A Living Nativity
Christmas Eve 2011-Belmont UMC
Ken Edwards, preaching
We learned a lot of Bible stories when we were children: Moses in the bulrushes, Daniel in the lion’s den, Elijah on the mountain, Peter walking on the water, Jesus feeding the multitude, and more, but the Christmas story was the only story we became a part of through our pageants and living nativities.
Over the last two Sundays at Belmont our children have participated in a living nativity. They have donned costumes of Mary and Joseph, shepherds, the magi, angels and sheep and have stood in the stable found in our foyer. There they lived out the story that was read tonight from the Gospel of Luke.
As a child we always participated in Christmas pageants in our church. The children would be dressed in their costumes—robes made out of old cloth or bathrobes, halos fashioned from gold Christmas garland, and angels’ wings made from coat hangers and crepe paper. A farmer would offer straw for the manger and someone would bring their best baby doll for the baby Jesus. The story from Luke would be read, sometimes interspersed with appropriate carols or anthems. These pageants and living nativities represent the real world, because though they are staged, something usually goes a little wrong and the onlookers are reminded that God came into an imperfect world. Jesus’ arrival in Bethlehem was not staged or flawless.
I remember one church that had an outdoor living nativity each year hosted by the youth. The youth would spend a couple of days setting it up and they would line the winding drive to the church with luminaries made from paper sacks, sand and candles. People, mostly parents and their friends, could drive through the church parking lot and view the scenes from their warm cars. There were three different scenes--the holy family in a crude stable near the entrance of the driveway, shepherds and angels on the hillside not far away, and the wise men were over in the east near the church dumpster. One year the luminaries fell over in the wind and started a small grass fire. It was quickly extinguished but people noted that it added to the astonished looks on the shepherds’ faces.
With his permission I relate the story our oldest son’s first Christmas pageant. He was 4 years old and he had a baby brother. When we knew the baby was coming we bought a baby doll for him because he kept asking how big the baby would be. We used the doll to teach him how to hold the baby and he held his baby brother many times. At the Christmas pageant he was assigned the role of a shepherd and he came home from rehearsal frustrated that the little girl who had the role of Mary did not hold the baby correctly. “She would make a terrible mother!” he exclaimed. I tried to reassure him that it didn’t matter.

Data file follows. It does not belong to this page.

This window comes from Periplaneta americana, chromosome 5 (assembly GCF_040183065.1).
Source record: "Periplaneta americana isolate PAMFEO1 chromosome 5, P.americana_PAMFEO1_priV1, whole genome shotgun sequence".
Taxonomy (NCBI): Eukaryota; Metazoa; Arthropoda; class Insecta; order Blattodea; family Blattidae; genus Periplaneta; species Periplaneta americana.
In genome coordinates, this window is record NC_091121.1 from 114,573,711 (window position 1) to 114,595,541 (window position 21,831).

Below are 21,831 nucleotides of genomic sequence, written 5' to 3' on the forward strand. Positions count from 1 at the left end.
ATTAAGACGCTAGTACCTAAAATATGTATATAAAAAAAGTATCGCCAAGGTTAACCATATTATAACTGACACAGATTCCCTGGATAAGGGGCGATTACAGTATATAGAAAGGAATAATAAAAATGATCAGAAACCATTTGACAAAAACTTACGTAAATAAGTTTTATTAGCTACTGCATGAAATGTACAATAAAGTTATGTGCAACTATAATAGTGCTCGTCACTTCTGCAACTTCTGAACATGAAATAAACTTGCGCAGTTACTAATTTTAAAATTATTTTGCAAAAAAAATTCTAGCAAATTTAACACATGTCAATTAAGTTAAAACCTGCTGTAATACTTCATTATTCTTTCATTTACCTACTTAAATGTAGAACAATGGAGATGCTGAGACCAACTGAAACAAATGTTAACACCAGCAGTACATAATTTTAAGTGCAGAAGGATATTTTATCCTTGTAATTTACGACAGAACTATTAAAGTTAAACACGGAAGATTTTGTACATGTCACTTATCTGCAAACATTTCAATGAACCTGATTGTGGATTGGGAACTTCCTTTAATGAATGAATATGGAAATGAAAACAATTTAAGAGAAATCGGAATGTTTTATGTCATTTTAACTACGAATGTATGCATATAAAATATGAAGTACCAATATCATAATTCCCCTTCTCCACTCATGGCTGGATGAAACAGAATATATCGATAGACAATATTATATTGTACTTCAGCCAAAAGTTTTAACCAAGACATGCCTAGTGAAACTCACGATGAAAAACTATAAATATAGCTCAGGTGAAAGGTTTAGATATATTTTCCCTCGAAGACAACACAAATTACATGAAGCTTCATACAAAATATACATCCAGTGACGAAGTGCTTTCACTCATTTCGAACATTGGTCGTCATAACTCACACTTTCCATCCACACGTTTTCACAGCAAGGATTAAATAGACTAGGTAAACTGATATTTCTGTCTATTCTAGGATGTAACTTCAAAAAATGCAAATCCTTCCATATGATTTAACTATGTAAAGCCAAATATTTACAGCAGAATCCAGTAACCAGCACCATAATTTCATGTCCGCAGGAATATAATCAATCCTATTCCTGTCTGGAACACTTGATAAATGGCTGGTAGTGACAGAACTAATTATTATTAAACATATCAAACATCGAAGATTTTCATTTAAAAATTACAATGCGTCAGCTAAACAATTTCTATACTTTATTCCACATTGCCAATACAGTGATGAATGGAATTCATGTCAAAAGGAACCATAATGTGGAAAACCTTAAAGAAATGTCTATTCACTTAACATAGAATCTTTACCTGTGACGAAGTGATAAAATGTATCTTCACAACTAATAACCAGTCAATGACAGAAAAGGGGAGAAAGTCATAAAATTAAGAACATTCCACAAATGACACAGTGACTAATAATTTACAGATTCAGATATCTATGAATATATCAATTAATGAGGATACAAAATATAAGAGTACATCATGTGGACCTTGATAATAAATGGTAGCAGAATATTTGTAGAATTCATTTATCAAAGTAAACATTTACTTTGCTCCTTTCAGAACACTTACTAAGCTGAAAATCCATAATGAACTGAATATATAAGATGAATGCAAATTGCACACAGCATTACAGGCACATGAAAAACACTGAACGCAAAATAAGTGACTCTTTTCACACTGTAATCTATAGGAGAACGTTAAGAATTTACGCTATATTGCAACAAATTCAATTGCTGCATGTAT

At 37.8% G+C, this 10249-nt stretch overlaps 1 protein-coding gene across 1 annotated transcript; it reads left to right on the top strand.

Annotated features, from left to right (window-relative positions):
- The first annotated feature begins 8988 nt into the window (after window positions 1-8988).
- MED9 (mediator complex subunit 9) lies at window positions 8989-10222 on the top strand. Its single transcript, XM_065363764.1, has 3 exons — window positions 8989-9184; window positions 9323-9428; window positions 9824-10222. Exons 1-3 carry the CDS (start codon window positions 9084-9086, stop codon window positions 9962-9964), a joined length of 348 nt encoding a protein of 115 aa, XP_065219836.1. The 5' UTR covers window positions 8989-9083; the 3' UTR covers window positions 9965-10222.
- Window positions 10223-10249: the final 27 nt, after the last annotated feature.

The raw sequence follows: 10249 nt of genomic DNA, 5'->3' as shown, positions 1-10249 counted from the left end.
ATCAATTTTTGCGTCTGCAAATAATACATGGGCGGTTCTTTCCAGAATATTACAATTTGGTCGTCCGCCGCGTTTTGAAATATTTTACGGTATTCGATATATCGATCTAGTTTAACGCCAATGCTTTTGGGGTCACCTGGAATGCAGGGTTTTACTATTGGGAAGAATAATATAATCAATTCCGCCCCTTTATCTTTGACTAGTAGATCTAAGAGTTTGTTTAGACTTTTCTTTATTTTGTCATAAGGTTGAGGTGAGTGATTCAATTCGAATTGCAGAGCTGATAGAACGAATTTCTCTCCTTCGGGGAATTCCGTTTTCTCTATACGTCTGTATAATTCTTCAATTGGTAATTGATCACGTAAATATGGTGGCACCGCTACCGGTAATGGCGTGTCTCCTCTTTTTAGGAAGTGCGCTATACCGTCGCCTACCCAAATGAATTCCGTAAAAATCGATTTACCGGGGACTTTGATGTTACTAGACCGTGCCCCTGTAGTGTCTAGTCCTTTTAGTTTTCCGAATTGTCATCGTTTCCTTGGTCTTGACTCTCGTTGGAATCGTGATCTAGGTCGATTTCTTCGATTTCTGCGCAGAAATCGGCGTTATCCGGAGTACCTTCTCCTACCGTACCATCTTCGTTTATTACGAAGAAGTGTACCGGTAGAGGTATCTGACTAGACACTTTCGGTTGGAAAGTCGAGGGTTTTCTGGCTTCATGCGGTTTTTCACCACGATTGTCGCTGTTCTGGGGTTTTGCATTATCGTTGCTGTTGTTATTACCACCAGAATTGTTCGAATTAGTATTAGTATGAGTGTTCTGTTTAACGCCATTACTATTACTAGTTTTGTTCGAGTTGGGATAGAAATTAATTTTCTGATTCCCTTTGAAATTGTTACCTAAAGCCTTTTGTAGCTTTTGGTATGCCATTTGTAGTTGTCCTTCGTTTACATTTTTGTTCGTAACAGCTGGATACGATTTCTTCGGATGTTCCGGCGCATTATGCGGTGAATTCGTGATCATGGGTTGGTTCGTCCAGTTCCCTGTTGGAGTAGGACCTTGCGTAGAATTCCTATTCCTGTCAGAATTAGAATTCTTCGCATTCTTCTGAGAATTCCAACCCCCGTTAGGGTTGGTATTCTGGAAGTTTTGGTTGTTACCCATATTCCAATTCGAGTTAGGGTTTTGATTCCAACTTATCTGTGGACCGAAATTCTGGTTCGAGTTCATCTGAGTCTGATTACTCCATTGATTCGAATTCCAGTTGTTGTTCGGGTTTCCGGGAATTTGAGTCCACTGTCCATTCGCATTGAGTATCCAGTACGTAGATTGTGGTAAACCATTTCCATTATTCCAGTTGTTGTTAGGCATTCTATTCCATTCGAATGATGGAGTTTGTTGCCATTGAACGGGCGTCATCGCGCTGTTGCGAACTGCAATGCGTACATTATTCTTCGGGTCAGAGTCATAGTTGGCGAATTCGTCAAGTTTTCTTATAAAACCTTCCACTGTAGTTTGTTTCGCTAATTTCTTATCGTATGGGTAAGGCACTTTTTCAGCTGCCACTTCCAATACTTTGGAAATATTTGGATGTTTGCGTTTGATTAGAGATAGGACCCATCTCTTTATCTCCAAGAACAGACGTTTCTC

The night of the pageant I noticed that Mary did hold the baby Jesus as though she were trying to palm a basketball at her side, but somehow her sweetness made up for it. We were in the audience with the other church members, and Lars was trying to get our attention to show us what Mary was doing wrong. Then he handed his shepherd’s staff off to another shepherd and I gulped, “Huh oh!” Before I could swallow he had snatched the baby Jesus out of Mary’s arms. Then he whacked the Mother of God on the head with the doll and said, “You are doing it wrong! Hold the baby like this!” He proceeded to show the now tearful Mary how to hold the baby Jesus correctly, handed the baby back to her, took his staff back and went back to his shepherdly duties. My wife and I tried to pretend we were invisible. This is why those stereotypes of wayward pastor’s children get perpetuated.
That first living nativity was not staged and it was not picture perfect. There was a bit of chaos; nothing went as had been planned or hoped for. There were noises and smells and lots of reality.
The beautiful thing about the living nativity is that we are not merely reading a story we are part of the story and the story has become part of us. We are the shepherds, frightened by the angels’ singing; we are Mary and Joseph, joyful over the birth of a child and wondering about the future ahead of them, and we are the angels offering “glorias” from above, and we are the curious visitors on their way from the east. We are the animals and the innkeeper, bystanders in God’s story.
We are the living nativity. We don’t dress up in costumes and pretend, but we know that we live as a part of this story every time we extend God’s love to others, every time we hold out hope for someone who is in despair, every time we offer an act of kindness, every time we model the words of the angels, “Peace on earth and good will to all.”